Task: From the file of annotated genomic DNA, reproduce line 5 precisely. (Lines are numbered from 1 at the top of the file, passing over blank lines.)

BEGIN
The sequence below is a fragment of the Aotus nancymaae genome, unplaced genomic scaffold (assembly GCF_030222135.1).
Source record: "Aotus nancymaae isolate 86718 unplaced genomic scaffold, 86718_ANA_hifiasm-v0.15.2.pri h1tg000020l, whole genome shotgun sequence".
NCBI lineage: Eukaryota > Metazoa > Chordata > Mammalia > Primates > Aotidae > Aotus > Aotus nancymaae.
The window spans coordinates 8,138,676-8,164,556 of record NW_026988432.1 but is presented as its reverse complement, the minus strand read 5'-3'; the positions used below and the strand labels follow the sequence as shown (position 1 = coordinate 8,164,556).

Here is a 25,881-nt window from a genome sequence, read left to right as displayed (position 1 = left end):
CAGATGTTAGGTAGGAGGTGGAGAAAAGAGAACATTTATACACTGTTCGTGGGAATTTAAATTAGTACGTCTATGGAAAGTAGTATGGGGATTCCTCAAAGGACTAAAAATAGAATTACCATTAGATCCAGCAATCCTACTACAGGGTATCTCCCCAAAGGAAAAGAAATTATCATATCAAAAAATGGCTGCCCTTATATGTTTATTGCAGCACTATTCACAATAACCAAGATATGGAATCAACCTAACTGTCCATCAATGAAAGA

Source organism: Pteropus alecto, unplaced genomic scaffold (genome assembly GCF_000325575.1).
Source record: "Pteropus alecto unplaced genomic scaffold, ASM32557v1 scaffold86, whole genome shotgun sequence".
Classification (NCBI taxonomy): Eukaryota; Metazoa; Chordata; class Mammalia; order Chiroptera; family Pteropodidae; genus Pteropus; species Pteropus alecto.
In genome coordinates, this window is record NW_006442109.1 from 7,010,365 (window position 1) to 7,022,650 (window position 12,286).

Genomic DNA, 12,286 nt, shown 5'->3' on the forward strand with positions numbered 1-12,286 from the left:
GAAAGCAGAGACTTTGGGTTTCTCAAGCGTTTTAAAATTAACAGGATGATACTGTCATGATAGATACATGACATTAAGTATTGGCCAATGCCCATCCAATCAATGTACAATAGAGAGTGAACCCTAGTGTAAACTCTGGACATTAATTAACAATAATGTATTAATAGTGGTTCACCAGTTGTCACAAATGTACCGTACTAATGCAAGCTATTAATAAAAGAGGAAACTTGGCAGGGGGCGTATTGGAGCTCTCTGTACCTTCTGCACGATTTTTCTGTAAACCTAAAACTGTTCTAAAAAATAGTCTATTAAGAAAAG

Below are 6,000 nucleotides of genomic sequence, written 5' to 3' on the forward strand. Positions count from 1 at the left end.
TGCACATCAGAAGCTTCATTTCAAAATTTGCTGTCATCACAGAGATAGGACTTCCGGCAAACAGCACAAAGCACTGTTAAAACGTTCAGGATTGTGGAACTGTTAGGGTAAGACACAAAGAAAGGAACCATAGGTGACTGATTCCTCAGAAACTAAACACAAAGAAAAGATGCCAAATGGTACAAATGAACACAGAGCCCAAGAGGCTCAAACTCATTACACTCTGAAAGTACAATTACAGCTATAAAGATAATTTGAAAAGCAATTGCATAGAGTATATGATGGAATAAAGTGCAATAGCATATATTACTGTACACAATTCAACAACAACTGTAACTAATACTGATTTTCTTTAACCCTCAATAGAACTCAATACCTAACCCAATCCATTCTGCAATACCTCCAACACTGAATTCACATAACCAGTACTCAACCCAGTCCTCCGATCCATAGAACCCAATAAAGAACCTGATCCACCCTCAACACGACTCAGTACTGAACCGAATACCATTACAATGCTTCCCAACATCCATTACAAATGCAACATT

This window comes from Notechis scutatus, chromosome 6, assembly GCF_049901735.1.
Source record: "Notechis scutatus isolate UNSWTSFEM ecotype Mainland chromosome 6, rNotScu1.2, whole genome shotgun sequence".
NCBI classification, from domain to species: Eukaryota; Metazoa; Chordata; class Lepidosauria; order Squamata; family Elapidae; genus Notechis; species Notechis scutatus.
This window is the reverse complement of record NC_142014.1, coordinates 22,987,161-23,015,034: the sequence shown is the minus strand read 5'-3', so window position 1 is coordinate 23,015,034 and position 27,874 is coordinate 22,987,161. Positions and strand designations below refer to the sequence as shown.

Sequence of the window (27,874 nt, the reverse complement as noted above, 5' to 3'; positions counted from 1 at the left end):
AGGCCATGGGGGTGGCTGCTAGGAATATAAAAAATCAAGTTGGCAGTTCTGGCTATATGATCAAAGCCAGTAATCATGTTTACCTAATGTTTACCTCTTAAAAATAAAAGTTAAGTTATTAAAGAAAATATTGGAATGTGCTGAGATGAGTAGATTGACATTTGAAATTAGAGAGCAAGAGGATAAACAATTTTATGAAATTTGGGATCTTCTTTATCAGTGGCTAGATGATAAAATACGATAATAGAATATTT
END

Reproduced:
Here is a 25,881-nt window from a genome sequence, read left to right as displayed (position 1 = left end):